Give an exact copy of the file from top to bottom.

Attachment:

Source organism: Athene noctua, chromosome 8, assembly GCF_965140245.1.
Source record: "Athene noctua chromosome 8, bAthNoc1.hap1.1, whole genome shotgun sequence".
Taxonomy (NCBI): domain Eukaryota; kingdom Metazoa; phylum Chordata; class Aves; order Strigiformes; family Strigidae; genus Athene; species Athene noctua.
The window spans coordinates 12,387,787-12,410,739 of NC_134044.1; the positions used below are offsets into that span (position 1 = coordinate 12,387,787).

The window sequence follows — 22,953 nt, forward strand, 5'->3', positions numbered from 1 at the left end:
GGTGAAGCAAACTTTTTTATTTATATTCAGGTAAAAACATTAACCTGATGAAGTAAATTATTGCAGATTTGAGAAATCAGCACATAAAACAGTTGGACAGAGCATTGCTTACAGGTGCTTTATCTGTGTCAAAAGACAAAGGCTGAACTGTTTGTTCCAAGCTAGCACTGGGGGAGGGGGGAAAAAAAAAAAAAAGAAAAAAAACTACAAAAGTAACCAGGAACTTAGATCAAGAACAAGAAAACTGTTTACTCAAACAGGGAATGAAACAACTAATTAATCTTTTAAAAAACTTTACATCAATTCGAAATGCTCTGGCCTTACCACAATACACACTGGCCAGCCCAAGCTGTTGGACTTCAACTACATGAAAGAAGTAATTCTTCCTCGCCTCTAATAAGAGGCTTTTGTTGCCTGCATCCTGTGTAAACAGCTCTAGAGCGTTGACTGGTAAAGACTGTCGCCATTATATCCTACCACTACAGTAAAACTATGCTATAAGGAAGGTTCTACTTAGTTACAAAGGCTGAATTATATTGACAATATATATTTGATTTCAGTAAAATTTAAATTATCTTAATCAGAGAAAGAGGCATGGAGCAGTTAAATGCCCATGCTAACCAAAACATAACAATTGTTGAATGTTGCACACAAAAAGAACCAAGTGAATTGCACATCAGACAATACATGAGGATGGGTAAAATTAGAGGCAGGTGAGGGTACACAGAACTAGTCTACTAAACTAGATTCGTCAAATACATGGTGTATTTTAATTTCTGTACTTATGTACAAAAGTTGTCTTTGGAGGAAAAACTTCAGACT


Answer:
Source organism: Athene noctua, chromosome 8, assembly GCF_965140245.1.
Source record: "Athene noctua chromosome 8, bAthNoc1.hap1.1, whole genome shotgun sequence".
Taxonomy (NCBI): domain Eukaryota; kingdom Metazoa; phylum Chordata; class Aves; order Strigiformes; family Strigidae; genus Athene; species Athene noctua.
The window spans coordinates 12,387,787-12,410,739 of NC_134044.1; the positions used below are offsets into that span (position 1 = coordinate 12,387,787).

The window sequence follows — 22,953 nt, forward strand, 5'->3', positions numbered from 1 at the left end:
GGTGAAGCAAACTTTTTTATTTATATTCAGGTAAAAACATTAACCTGATGAAGTAAATTATTGCAGATTTGAGAAATCAGCACATAAAACAGTTGGACAGAGCATTGCTTACAGGTGCTTTATCTGTGTCAAAAGACAAAGGCTGAACTGTTTGTTCCAAGCTAGCACTGGGGGAGGGGGGAAAAAAAAAAAAAAGAAAAAAAACTACAAAAGTAACCAGGAACTTAGATCAAGAACAAGAAAACTGTTTACTCAAACAGGGAATGAAACAACTAATTAATCTTTTAAAAAACTTTACATCAATTCGAAATGCTCTGGCCTTACCACAATACACACTGGCCAGCCCAAGCTGTTGGACTTCAACTACATGAAAGAAGTAATTCTTCCTCGCCTCTAATAAGAGGCTTTTGTTGCCTGCATCCTGTGTAAACAGCTCTAGAGCGTTGACTGGTAAAGACTGTCGCCATTATATCCTACCACTACAGTAAAACTATGCTATAAGGAAGGTTCTACTTAGTTACAAAGGCTGAATTATATTGACAATATATATTTGATTTCAGTAAAATTTAAATTATCTTAATCAGAGAAAGAGGCATGGAGCAGTTAAATGCCCATGCTAACCAAAACATAACAATTGTTGAATGTTGCACACAAAAAGAACCAAGTGAATTGCACATCAGACAATACATGAGGATGGGTAAAATTAGAGGCAGGTGAGGGTACACAGAACTAGTCTACTAAACTAGATTCGTCAAATACATGGTGTATTTTAATTTCTGTACTTATGTACAAAAGTTGTCTTTGGAGGAAAAACTTCAGACT